GUARDIAN WANTED FOR BRIDE-ELECT
Court Flays Mrs. Dodson's Suitor and Son and Says Both Have Eyes on Cash.
THREAT HEARING HELD UP
Testimony Is That Son Often Used Mother's Name on Checks and That He Was Cruel to Her. Farm Hand Confesses Love.

"Your little game might as well be blocked here as anywhere," commented District Judge Jones yesterday, when he ordered William Broadback's hearing on an alleged threat to kill Hiram Dodson continued for one week, when County Judge Tazwell will be asked to appoint a guardian for Mrs. Sarah Dodson aged 76, whom Broadback would marry.

The aged woman has property at Warrendale valued between $10,000 and $15,000 and $15,000 cash in a Portland bank, which Judge Jones declared Broadback had an acquisitive eye upon when he came to Portland Monday and took out a license to wed Mrs. Dodson. Broadback is 40 years old.

"You want to grab what you can of this old lady's property," accused Judge Jones, looking at Broadback. He turned to Mrs. Dodson's son, who is 46. "and you don't want him to get it because you expect to get it yourself some day. This case will be continued until an arrangement can be made by the County Court whereby this woman's property will be protected from both of you. ..."


Source:    "Morning Oregonian", April 12, 1917, courtesy Historic Oregon Newspapers Archives, University of Oregon Libraries, 2018.



Tumalt Creek ...
Tumalt Creek is a small creek located on the Oregon side of the Columbia River, which heads on the eastern flank of Yeon Mountain and below Nesmith Point, and merges with the Columbia at Columbia River Mile (RM) 140. Downstream is the small community of Dodson and upstream is the small community of Warrendale.
[More]

Image, 2015, Tumalt Creek, Oregon, click to enlarge
Click image to enlarge
Tumalt Creek, Oregon. Image taken March 30, 2015.


Yeon Mountain, Katanai Rock, St. Peter's Dome, and Rock of Ages ...
Behind the community of Dodson rises the basalt features of Yeon Mountain, Katanai Rock, St. Peter's Dome, and Rock of Ages.
[More]

Image, 2004, Yeon Mountain, click to enlarge
Click image to enlarge
Yeon Mountain and Katanai Rock, Oregon. View from Dodson, Oregon. Image taken June 27, 2004.
Image, 2004, St. Peters Dome and Rock of Ages, click to enlarge
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St. Peters Dome (left) and Rock of Ages (right), Oregon. View from Dodson, Oregon. Image taken June 27, 2004.


From the Journals of Lewis and Clark ...

Clark, November 2, 1805 ...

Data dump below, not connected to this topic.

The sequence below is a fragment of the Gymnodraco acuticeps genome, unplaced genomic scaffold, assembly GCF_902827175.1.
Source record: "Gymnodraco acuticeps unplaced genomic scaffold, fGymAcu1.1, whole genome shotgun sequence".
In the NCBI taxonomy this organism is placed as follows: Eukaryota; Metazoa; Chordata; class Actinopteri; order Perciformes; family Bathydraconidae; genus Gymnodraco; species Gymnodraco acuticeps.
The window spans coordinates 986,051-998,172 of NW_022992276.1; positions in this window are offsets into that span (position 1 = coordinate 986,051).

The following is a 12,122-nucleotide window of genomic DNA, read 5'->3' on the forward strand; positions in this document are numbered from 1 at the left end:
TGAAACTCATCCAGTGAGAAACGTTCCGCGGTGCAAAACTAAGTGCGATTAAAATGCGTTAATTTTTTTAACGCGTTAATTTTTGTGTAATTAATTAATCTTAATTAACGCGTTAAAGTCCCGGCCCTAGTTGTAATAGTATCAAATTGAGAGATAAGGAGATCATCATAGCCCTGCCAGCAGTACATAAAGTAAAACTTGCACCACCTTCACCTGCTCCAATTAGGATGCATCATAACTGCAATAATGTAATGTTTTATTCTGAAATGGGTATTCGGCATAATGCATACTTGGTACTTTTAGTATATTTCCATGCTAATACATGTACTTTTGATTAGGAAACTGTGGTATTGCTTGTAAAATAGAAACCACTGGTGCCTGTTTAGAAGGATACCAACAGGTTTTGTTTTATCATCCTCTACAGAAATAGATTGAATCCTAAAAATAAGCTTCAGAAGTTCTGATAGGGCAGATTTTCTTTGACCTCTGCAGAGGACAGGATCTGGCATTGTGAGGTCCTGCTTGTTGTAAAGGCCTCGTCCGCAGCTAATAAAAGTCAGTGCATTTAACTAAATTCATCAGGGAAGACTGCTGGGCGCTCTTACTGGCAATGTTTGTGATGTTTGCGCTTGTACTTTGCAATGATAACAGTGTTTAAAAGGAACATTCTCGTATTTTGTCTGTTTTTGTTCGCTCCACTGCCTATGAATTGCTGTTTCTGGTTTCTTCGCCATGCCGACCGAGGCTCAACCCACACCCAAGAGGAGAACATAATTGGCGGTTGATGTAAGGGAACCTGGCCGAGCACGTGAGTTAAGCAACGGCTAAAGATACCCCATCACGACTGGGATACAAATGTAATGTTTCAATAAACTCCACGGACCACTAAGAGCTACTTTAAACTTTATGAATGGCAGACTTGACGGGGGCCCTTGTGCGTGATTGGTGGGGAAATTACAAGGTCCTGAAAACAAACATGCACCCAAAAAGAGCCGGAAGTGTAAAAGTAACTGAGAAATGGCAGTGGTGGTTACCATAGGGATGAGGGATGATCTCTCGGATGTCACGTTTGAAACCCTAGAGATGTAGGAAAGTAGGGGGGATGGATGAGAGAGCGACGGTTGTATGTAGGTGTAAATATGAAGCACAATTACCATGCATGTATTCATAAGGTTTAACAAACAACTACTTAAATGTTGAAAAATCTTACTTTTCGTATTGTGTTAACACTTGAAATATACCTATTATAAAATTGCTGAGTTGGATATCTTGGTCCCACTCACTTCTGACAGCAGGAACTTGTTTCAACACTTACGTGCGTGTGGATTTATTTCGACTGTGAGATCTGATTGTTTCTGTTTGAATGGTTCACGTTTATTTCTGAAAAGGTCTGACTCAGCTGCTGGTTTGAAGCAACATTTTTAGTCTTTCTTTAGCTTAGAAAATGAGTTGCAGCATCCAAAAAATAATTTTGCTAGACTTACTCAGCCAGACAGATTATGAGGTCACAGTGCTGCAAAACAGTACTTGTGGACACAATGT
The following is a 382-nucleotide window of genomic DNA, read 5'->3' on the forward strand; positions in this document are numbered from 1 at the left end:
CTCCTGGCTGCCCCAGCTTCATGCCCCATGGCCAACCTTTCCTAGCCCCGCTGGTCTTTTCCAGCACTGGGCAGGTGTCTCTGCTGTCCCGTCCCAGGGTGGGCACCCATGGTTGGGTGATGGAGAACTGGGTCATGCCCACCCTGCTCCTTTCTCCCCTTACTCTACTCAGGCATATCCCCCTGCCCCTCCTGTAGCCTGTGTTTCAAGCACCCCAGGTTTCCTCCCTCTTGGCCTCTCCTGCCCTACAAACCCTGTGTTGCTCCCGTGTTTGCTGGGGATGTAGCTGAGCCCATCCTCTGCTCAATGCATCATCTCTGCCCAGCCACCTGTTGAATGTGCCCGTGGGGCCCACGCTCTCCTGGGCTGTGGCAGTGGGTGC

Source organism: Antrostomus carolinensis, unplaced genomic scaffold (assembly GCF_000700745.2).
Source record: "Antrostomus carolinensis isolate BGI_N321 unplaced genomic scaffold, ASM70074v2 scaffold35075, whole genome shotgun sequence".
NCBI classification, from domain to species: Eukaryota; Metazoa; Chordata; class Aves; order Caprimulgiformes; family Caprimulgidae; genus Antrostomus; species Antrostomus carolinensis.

Examined the rapid below us [from their camp at Fort Rains, looking at the Cascade Rapids] more pertcelarly the danger appearing too great to Hazzard our Canoes loaded, dispatched all the men who could not Swim with loads to the end of the portage below, I also walked to the end of the portage with the carriers where I delayed untill everry articles was brought over and canoes arrived Safe. here we brackfast and took a Meridn. altitude 59 45' 45" about the time we were Setting out 7 Squars came over loaded with Dried fish, and bear grass neetly bundled up, Soon after 4 Indian men came down over the rapid in a large canoe.     passed a rapid at 2 miles & 1 at 4 miles opposite the lower point of a high Island on the Lard Side [Bradford Island], and a little below 4 Houses on the Stard. Bank, a Small Creek on the Lard Side [Tanner Creek] opposit Straw berry Island [Hamilton Island], which heads below the last rapid, opposit the lower point of this Island [Hamilton Island] passed three Islands covered with tall timber [today there are two, Ives and Pierce] opposit the Beatin rock [Beacon Rock]    Those Islands are nearest the Starboard Side, imediately below on the Stard. Side passed a village of nine houses [indentified on Atlas map#79 as the "Wah-clallah Tribe of Shahala Nation", location near today's Skamania and Skamania Landing], which is Situated between 2 Small Creeks [Woodard Creek and Duncan Creek], and are of the Same construction of those above; here the river widens to near a mile, and the bottoms are more extensive and thickly timbered, as also the high mountains on each Side, with Pine, Spruce pine, Cotton wood, a Species of ash, and alder.     at 17 miles passed a rock near the middle of the river [Phoca Rock], about 100 feet high and 80 feet Diamuter,     proceed on down a Smoth gentle Stream of about 2 miles wide, in which the tide has its effect as high as the Beaten rock [Beacon Rock] or the Last rapids at Strawberry Island [Hamilton Island],- Saw great numbers of waterfowl of Different kinds, Such as Swan, Geese, white & grey brants, ducks of various kinds, Guls, & Pleaver [today just below Beacon Rock is Franz National Wildlife Refuge]. ...     we encamped under a high projecting rock on the Lard. Side [Rooster Rock, with Crown Point rising above it],     here the mountains leave the river on each Side [leaving the Columbia River Gorge, Steigerwald Land NWR is on the north and the Sandy River delta is on the south], which from the great Shute to this place is high and rugid [Columbia River Gorge]; thickly Covered with timber principalley of the Pine Species. The bottoms below appear extensive and thickly Covered with wood.     river here about 2 miles wide.     Seven Indians in a Canoe on their way down to trade with the nativs below, encamp with us, those we left at the portage passed us this evening and proceeded on down The ebb tide rose here about 9 Inches, the flood tide must rise here much higher- we made 29 miles to day from the Great Shute [Cascade Locks]-